The Herald reports:
Taxpayers forked out almost $66 million last year to pay 444 people to run the country’s 20 district health boards.
The bulk of that money, up to $60m, pays for 231 chief executives and their senior executives while 209 board members and four commissioners are paid almost $6m for just 30 days of work each year.
The governance costs seem reasonable, but the cost of 231 senior executives is significant.
DHBs have been governed by 11-member boards, seven elected and four appointed by the Health Minister, since their inception in January 2001. Their remuneration and that of executive managers does not include expenses for mileage, travel, meals, accommodation and other costs associated with the job.
While managers work full-time, board members are only expected to attend one monthly board meeting and some committee meetings, around 30 days of work each year.
The workload on board members is often much more than that because of the huge demand on costs and no ability to change their income.
Many professional directors avoid DHB appointments because you have little power yet become the fall people when things go wrong.
Waikato District Health Board member Mary Anne Gill, a former manager at the DHB, said New Zealand had too many health boards and wanted the number cut by three quarters to free up desperately needed health dollars.
Gill believes DHBs should be culled from 20 to five, located in Auckland, Waikato, Wellington and two in the South Island, even if it means she might lose her seat.
That sounds reasonable. You could argue for another for the middle of the North Island.
She accepted the argument for democracy within DHBs but questioned whether the system was working.
“The reality is, as we saw in Waikato last year, that some things actually happen and the board don’t know a lot about it.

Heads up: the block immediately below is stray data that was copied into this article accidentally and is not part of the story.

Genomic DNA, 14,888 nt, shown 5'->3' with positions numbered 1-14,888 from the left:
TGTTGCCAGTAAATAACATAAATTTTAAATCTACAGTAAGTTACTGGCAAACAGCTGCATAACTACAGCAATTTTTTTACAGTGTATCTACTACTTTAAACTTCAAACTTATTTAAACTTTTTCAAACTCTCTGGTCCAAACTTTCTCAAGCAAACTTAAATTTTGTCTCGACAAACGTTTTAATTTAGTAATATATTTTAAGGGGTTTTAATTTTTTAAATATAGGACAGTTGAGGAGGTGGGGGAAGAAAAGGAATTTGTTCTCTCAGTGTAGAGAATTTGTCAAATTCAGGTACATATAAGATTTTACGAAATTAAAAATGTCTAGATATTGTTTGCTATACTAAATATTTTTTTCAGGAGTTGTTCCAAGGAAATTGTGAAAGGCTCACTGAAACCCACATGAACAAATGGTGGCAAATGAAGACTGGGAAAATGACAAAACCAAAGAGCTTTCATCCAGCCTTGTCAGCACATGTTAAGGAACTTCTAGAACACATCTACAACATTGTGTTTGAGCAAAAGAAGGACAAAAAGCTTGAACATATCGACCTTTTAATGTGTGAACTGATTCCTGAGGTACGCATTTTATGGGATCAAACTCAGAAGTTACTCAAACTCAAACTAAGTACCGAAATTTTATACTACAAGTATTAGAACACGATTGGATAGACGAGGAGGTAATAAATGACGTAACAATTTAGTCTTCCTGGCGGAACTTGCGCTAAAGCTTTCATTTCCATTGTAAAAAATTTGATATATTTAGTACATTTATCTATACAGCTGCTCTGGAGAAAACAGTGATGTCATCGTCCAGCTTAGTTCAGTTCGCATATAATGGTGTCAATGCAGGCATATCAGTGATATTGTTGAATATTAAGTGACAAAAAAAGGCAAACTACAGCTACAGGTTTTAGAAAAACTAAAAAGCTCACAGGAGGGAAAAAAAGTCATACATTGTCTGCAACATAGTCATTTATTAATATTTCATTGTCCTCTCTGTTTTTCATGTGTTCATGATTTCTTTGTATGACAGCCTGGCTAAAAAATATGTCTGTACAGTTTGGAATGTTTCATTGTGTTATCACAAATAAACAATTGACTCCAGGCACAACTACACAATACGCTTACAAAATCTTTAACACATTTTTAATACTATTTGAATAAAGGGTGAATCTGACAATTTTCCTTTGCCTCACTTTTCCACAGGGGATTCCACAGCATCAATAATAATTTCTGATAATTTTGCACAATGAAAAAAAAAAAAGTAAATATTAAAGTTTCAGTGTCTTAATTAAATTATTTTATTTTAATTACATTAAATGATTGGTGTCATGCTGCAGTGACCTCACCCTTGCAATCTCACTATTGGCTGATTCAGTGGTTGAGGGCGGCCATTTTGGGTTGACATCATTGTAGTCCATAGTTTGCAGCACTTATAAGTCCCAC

“You have to question exactly how much influence elected board members have.”
Elected board members are a sham. They are a mechanism for the Government to avoid responsibility for its funding decisions, by being able to blame DHBs. The Government should appoint all DHB members, so we can then hold the Government to account if things go wrong.
Downs said policy decisions were being made based on the short-term fiscal impacts of 20 different entities as opposed to what was best for patients.
“Almost everyone I spoke with (including chief executives of DHBs) agreed that these issues are exacerbated because there are too many DHBs,” the report said.
“Amalgamation could streamline data sharing, support collaboration between the sectors, reduce administration, increase accountability and simplify shared risk.”
Consolidation would create a larger patient base, free up clinical staff to spend more time with patients rather than focusing on administration and allow more thought to go into where funds would be best spent, she told the Weekend Herald.
I hope the Government does this.